The presence of a main east-west rail line, the emerging interstate highway system, favorable tax climate and relatively inexpensive land created the ideal conditions for warehousing and distribution of goods to the growing population in the surrounding eleven western states. Today, Reno has the largest concentration of distribution related property per capita in the United States.

Reno has experienced a growing economy which has resulted in new home construction around the metro area. A direct result of this growth and the "Housing bubble" has been a dramatic increase in housing prices in the area. Reno-Sparks being named the 44th most overvalued housing market in the nation in 2006. As of Jan. 2007 Reno’s housing market has experienced a correction of 7% bringing the median home price down to $315,000. .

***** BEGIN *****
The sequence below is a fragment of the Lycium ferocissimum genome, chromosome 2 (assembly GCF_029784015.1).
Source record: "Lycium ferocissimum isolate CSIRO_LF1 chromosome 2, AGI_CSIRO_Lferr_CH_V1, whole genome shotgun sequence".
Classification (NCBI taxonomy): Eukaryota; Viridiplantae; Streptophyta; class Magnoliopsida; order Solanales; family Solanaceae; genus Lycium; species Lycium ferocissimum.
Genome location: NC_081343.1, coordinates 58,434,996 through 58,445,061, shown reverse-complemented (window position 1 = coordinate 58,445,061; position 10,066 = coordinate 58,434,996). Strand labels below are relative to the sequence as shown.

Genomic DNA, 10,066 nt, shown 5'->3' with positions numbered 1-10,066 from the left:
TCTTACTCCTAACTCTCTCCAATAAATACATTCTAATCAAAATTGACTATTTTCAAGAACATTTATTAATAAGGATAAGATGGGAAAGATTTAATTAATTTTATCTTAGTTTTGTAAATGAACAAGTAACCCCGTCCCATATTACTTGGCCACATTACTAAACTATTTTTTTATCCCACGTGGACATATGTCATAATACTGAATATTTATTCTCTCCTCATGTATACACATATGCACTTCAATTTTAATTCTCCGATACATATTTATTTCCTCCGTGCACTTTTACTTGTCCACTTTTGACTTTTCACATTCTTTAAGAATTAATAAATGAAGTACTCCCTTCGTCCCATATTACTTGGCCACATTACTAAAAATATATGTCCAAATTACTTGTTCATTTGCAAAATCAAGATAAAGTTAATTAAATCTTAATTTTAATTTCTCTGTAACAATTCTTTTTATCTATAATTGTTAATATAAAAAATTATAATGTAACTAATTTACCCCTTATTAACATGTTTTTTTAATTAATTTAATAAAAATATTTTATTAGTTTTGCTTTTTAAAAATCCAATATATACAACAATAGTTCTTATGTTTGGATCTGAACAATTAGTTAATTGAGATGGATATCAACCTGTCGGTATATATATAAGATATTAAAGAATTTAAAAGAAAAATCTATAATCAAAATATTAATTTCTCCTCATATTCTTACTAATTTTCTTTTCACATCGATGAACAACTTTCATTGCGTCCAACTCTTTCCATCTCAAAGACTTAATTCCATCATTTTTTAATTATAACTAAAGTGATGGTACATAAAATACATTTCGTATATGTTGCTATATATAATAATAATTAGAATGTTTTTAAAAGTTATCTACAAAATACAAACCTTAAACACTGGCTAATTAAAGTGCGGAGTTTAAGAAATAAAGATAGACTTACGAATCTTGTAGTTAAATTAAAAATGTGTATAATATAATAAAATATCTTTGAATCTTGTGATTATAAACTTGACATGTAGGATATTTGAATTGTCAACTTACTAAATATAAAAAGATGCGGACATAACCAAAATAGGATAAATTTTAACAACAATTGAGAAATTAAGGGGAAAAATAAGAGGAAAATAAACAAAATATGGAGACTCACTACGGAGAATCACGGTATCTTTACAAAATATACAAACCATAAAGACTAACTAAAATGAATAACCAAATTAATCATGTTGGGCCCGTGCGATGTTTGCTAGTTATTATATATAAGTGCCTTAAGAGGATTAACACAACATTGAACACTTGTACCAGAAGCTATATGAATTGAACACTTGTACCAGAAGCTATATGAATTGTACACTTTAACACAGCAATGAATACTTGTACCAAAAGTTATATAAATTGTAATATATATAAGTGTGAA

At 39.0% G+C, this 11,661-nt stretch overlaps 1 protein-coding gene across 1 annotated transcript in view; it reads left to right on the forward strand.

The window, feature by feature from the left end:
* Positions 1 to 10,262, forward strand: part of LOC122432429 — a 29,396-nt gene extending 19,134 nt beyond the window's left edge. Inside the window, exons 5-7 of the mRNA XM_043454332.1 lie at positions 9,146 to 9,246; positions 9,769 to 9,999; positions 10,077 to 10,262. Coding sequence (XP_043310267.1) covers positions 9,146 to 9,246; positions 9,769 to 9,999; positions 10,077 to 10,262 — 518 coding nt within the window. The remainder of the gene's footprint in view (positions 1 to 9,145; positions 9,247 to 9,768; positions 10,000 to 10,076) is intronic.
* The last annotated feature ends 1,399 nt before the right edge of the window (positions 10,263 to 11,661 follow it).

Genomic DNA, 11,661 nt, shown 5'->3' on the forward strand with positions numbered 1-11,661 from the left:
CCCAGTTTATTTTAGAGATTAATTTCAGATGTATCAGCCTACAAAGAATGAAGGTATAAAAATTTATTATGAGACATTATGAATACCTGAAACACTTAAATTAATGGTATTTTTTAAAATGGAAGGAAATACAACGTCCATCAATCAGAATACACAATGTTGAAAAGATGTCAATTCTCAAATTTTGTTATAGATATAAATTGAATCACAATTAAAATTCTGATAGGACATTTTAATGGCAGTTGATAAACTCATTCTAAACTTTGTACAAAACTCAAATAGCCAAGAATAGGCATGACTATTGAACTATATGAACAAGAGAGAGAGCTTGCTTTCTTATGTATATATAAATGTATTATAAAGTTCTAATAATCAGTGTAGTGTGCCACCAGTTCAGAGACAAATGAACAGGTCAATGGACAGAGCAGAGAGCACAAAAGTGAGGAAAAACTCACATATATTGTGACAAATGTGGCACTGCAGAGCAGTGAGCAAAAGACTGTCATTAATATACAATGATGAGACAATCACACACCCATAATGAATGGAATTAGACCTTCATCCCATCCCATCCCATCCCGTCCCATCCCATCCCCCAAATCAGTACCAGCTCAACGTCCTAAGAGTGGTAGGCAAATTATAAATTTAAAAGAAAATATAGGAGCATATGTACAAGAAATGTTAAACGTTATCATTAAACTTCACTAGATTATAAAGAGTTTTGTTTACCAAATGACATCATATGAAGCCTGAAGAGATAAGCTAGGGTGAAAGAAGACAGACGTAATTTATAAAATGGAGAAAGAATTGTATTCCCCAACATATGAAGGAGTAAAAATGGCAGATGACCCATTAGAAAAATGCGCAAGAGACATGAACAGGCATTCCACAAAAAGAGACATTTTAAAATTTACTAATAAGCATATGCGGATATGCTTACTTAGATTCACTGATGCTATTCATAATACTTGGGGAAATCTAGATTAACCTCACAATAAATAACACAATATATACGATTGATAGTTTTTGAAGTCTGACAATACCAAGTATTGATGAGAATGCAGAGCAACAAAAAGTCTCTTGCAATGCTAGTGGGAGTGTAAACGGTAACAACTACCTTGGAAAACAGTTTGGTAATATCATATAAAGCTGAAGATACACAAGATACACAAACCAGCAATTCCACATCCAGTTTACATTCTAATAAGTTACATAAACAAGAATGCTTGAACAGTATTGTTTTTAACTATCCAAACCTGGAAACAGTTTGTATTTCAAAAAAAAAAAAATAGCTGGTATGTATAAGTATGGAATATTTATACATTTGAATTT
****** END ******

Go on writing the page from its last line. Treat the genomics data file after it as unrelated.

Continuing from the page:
In more recent years, the city has gained some fame as it is the subject of the popular comedy series Reno 911! (which is not, however, filmed in the city).

Geology

Reno is situated just east of the Sierra Nevada on the western edge of the Great Basin at an elevation of about 4,400 feet (1300 m) above sea level. Numerous faults exist throughout the region. Most of these are normal (vertical motion) faults associated with the uplift of the various mountain ranges, including the Sierras.

In February 2008, an unusual swarm of quakes began to occur, centered in an unnamed fault zone in the western suburbs of Reno. (See Reno earthquakes of 2008 for up to date maps and info on the ongoing earthquake swarm.)

Climate